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Biography of Joseph Huntoon

Joseph Huntoon, deceased, a native of Hanover, New Hampshire, was born April 17, 1812, and came to Illinois in 1837, and settled at Andover Heights. Shortly afterwards he went to what is now called Richland Grove Township, where he was united to Miss Sylvia Tanneg in marriage also a native of New Hampshire, having been born at New Ipswick October 22, 1822. Joseph Huntoon only had a common school education and at an early age learned the shoemaker’s trade. In 1844 he and Mrs. Huntoon took up their residence in Moline and he was the first shoemaker of that place, which was then a mere “Hamlet.” He resided at the corner of Second Avenue and Fourteenth Street, the property on which he lived belonging to Spencer White, and afterwards was the home of S. W. Wheelock. Mr. Huntoon later removed to Fourth Avenue and Fourteenth Street, where he lived until the Chicago and Rock Island Railroad came west, and upon entering Moline, took a portion of their lot. This necessitated the removal of the house further back on the lot in order to make room for the tracks. The people at that time were so anxious for the railroad that they cared but little where the tracks were laid. Some time later Mr. Huntoon removed to the old Joseph Jackman place where he resided until his demise. Mrs. Huntoon...

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Biography of James M. Beardsley

The above named widely known soldier-citizen is a brother to Colonel Ezra, and Lieutenant Elisha I. Beardsley, the latter of whom was killed in action, December 29, 1862, at Chickasaw Bayou, during the assault under General Sherman. Mr. Beardsley, who is also a cousin of the late Major James M. Beardsley, and descended from a family who settled in America along with the Puritans in 1628, and whose relatives served in the Army and Navy in various capacities for nearly three centuries, was born near Aledo, Mercer County, Illinois, June 23, 1843. When he was still in his swaddling raiment, his parents settled in Rock Island County, where he has since resided, being at the present time a member of the firm of Beardsley & Bailey Company, wholesale liquor dealers. In 1862, Mr. Beardsley enlisted in Company C, One Hundred and Second Regiment, Illinois Infantry, and with his Company was at once sent to the front, going to Gallatin, Tennessee, where Company C became a part of Sherman’s Army. He was in all engagements which have made Sherman and his men famous forever, and was in the assault upon the Rebel battery at Resaca, Georgia, which was successfully accomplished by a deadly, though brilliant bayonet charge, and through which he emerged with two serious wounds and numerous narrow escapes; he was one of the foragers which operated from Atlanta...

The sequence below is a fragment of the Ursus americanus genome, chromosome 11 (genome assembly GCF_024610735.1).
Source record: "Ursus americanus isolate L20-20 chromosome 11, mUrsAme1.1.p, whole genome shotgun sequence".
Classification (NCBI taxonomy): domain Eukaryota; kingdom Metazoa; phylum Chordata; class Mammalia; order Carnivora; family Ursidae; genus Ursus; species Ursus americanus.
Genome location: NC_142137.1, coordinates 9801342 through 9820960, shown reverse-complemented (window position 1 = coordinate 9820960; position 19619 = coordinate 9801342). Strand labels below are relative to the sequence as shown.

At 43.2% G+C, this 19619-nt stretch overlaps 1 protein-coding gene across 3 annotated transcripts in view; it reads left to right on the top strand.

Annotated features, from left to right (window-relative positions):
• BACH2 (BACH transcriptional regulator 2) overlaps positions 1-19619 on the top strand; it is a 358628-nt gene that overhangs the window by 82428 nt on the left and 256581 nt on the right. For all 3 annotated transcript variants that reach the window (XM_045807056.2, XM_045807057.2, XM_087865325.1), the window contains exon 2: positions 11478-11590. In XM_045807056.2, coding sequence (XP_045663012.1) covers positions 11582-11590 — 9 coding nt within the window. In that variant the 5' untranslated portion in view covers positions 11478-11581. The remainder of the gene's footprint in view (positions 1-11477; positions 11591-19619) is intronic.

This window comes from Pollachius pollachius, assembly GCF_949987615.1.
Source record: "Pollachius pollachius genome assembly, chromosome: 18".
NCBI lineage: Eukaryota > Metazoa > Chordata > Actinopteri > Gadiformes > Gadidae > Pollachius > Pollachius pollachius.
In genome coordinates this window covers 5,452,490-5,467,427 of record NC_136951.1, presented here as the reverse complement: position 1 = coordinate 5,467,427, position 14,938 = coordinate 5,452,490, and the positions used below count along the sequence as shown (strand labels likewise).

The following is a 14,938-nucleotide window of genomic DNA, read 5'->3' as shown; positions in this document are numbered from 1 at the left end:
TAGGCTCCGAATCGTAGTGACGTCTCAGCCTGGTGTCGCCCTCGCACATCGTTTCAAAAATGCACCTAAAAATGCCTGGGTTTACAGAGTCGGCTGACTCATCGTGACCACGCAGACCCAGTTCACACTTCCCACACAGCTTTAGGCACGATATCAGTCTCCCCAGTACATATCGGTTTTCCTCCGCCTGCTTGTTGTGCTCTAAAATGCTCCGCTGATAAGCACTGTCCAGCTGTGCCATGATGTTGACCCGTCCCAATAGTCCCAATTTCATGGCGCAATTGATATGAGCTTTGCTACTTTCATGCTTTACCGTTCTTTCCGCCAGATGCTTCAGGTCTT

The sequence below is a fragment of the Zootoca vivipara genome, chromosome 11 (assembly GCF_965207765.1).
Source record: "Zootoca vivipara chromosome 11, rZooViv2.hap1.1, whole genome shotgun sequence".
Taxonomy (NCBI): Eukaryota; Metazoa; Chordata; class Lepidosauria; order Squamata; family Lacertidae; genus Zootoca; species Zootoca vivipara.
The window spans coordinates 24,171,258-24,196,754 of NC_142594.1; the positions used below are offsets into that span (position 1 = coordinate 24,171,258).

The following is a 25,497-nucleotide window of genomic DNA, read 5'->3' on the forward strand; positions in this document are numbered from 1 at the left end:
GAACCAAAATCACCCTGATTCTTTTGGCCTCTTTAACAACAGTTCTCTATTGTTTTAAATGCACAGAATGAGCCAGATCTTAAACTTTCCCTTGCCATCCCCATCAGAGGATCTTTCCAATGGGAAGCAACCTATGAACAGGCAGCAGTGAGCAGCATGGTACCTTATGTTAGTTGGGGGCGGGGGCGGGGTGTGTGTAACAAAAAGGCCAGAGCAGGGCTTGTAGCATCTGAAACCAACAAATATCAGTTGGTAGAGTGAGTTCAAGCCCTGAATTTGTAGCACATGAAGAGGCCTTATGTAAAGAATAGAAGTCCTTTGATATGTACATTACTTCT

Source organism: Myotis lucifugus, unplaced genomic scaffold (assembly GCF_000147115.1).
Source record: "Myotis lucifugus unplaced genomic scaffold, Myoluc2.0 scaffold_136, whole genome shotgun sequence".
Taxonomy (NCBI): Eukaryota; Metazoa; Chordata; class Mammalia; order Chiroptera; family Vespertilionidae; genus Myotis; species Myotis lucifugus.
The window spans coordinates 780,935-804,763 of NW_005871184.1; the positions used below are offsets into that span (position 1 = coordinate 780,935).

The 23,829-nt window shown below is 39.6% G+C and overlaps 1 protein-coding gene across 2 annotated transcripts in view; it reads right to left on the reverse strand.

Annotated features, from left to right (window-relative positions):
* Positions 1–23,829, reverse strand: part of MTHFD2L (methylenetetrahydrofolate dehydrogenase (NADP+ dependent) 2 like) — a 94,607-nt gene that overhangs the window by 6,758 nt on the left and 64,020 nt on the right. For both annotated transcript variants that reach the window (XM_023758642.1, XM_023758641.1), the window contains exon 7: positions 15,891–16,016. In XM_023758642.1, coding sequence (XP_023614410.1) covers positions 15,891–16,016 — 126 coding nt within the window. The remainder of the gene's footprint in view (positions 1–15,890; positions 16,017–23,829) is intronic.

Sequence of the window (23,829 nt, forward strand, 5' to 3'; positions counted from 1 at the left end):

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Biography of David W. Matthews

David W. Matthews, supervisor of Black Hawk Township, president of the Black Hawk Good Roads Association, and farmer and stock raiser, is a native of Illinois, having been born in Mercer County, March 22, 1854. His parents were Dr. James S. and Mary J. (Willson) Matthews, both natives of Pennsylvania, and of Scotch-Irish descent. Mr. Matthews was born January 1, 1825, and his wife August 18, 1829. They were united in marriage in their native state and in the fall of 1853 removed to Mercer County, Illinois, and settled at Preemption. There Dr. Matthews took up the practice of medicine, which he had followed before coming west. In 1863 the family removed to the City of Rock Island and two years later settled on a farm two miles southwest of Milan. There the doctor continued to practice medicine till his death, December 3, 1893. The widow still survives. To Dr. and Mrs. Matthews were born four children: Willson, Clarence (deceased), David W., and Wilhelmina (deceased). The subject of this sketch was reared on the farm and agriculture has been his chief occupation. He received his education in the public schools of Rock Island and Milan. At the age of nineteen he began teaching school and followed that vocation continuously for thirteen years. Then he settled on the farm on which he has continuously made his home since. Mr. Matthews,...